Bronco Billy (1980)
Directed by Clint Eastwood
Written by Dennis Hackin
Produced by Dennis Hackin, Neal Dobrofsky
Like a skilled poker player, Clint Eastwood never overplayed his hand when poking fun at his image, but for one of the most revealing tells at what a wonderful comedian he could be, there’s Bronco Billy. Perhaps sensing this wasn’t the wild ‘n wooly western being advertised, audiences turned out in lower numbers than for almost any other Eastwood picture of the period, meaning it “only” grossed $15 million in the U.S. on a budget of roughly $5 million. What Eastwood apparently recognized in the material was that if Frank Capra were alive, he might have directed a movie like this, a screwball comedy that owes more to It Happened One Night than Animal House, a story that rolls along on sweetness and gentle tomfoolery instead of jokes. Of all the pictures Eastwood directed himself in, it cracks my personal Top Five.
Bronco Billy has a low key goofiness that somehow manages to affix a grin to my face whenever I watch it. There’s something deranged about grown-ups who’ve virtually dropped out of society to tour the land and entertain children as the cowboys or Indians they always wanted to be, but the sense of innocence that Dennis Hackin fashions in his wondrously offbeat script is irresistible. Of the six movies she co-starred in with Eastwood, this is by far Sondra Locke’s best work. She doesn’t have near the elegance of Carole Lombard or moxie of Jean Arthur say, but she’s funny nonetheless. Many of the plot details seem fuzzed over and the film introduces three or four villains before mysteriously abandoning them all, but like the audience of the Bronco Billy show, we’re too giddy to really care.
As Doc Lynch (Scatman Crothers) bellows to the tiny audience gathered under a bigtop somewhere in Montana, “the greatest, most authentic Wild West show in America” begins with a rattlesnake dance performed by Chief Big Eagle (Dan Vadis) and his wife Running Water (Sierra Pecheur). The Chief is bitten by one of the rattlers he’s refused to substitute with gopher snakes. Leonard James (Sam Bottoms), “the greatest lasso artist in the West” is up next. Backstage, the troupe’s leader Bronco Billy McCoy (Clint Eastwood) tries to ease the nerves of his latest floozy/assistant, Miss Mitzi (Tessa Richarde) who in her show business debut alongside “the greatest trick shooter in the West” is nicked by Billy’s buckknife in his signature stunt, the wheel of fortune shootout.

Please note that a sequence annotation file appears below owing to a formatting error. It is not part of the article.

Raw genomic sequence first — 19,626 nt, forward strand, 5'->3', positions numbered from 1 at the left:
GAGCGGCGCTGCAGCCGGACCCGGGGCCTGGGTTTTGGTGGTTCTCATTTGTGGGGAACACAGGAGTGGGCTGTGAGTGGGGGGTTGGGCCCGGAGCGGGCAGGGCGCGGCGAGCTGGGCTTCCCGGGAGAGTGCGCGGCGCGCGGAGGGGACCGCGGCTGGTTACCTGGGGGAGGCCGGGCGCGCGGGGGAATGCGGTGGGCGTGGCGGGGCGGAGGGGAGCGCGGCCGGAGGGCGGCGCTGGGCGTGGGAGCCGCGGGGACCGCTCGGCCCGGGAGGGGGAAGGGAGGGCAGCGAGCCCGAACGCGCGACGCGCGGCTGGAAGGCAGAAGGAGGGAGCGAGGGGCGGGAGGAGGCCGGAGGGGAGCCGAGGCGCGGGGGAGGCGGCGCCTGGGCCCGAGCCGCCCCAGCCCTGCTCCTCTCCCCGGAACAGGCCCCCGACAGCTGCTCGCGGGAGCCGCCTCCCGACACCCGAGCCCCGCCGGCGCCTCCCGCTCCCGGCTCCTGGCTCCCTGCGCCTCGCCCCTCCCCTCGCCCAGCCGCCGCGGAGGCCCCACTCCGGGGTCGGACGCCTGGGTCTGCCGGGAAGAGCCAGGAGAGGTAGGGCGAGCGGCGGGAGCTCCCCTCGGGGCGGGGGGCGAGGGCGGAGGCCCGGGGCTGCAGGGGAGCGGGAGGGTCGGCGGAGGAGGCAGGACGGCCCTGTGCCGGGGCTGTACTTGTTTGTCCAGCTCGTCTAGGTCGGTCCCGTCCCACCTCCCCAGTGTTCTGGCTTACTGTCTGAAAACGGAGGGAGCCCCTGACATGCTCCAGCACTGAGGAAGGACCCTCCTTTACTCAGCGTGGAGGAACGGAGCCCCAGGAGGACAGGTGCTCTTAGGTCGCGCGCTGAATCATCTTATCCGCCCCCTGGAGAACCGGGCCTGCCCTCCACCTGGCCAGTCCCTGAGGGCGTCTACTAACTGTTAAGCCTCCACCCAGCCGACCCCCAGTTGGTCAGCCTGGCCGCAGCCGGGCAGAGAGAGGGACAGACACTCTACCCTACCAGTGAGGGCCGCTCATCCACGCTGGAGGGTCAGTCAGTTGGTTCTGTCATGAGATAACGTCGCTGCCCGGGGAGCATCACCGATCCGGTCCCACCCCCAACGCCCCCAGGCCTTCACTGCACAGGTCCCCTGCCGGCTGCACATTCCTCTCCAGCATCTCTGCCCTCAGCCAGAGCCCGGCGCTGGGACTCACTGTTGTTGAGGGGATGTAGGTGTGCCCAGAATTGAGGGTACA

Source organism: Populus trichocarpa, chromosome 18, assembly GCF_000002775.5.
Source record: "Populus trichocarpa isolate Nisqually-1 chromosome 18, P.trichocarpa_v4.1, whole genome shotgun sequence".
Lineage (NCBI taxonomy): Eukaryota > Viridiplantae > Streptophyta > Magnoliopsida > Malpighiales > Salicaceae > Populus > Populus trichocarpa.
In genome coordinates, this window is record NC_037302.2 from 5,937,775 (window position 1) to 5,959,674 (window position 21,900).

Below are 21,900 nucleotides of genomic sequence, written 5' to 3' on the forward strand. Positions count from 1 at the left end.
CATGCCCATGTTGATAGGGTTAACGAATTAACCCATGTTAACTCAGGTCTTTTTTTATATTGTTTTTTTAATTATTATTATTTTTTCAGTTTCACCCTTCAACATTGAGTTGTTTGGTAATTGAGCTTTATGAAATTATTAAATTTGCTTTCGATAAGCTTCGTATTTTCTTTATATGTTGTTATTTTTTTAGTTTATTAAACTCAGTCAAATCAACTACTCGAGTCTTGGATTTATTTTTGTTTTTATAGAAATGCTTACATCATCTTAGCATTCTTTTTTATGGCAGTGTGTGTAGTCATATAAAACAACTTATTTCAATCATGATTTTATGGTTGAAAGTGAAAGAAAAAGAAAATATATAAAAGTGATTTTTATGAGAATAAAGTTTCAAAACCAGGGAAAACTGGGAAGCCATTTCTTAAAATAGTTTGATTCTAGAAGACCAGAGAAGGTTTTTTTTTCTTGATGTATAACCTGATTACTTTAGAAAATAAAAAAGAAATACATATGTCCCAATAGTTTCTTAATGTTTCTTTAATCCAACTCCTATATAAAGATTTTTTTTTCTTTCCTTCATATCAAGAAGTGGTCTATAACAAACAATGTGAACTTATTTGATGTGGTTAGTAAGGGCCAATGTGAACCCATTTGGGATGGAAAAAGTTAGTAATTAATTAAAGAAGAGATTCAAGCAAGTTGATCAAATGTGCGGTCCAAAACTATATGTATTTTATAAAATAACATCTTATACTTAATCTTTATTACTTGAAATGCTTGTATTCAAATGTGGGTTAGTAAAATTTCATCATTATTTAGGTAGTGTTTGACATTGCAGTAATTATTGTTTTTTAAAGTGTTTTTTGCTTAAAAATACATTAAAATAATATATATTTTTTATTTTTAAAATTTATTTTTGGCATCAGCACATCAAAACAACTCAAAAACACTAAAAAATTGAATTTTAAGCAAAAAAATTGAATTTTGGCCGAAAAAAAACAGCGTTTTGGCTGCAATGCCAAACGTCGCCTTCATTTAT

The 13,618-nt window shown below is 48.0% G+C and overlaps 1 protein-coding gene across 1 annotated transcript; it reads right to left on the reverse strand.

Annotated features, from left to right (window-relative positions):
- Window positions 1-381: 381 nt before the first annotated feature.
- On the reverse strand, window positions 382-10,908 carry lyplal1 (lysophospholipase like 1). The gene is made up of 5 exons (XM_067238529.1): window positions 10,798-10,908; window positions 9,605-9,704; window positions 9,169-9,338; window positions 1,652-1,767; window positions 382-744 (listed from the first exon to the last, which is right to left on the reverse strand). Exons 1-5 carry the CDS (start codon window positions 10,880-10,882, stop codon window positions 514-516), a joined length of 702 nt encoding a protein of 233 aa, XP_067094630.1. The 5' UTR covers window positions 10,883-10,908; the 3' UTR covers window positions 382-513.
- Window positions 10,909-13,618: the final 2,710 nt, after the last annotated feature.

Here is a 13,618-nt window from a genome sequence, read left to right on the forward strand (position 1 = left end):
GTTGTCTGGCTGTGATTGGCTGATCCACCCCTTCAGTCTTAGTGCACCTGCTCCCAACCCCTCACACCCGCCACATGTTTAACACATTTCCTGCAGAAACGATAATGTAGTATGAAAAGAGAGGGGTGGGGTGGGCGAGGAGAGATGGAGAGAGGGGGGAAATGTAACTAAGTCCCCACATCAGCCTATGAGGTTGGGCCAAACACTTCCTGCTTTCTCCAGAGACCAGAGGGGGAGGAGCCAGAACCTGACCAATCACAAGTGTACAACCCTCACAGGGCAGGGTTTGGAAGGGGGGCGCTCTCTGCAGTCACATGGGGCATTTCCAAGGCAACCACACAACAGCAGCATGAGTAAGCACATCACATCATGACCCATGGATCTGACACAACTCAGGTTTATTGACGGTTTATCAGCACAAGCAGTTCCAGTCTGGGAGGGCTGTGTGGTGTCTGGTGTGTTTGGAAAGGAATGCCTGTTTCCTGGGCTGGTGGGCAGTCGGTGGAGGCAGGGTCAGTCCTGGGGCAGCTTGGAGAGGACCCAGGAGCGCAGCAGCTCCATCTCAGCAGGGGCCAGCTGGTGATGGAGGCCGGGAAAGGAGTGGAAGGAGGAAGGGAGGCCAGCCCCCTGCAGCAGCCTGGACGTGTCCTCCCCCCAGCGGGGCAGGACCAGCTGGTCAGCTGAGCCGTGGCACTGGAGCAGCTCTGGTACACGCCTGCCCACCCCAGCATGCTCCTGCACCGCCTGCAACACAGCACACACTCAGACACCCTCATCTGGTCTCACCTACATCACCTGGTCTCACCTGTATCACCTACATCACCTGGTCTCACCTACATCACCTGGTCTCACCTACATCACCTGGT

Bronco Billy’s Wild West Show is glued together by Billy’s honest-to-goodness ethics of loyalty and hard work and sharing the wonder of cowboys and Indians with “the little pardners”. The outfit pitches its tent across from a motel in Idaho where spoiled heiress Antoinette Lily (Sondra Locke) honeymoons after a quickie marriage to a stooge (Geoffrey Lewis) to retain her inheritance. The groom tires of his bride’s snootiness and takes off with her possessions, leaving Lily no choice but to accept a ride with Billy to the next town. Contemptuous of her rusticated surroundings at first, Lily takes over as Billy’s assistant and proves a fine addition to the cast. Through a run of bad luck, the show threatens to fold, but the redemptive power of their frontier theater proves difficult for the players to walk away from.
Rotten Tomatoes “Tomatometer” average among 15 users: 80% for Bronco Billy
Metacritic “Metascore” average among leading critics: Not available
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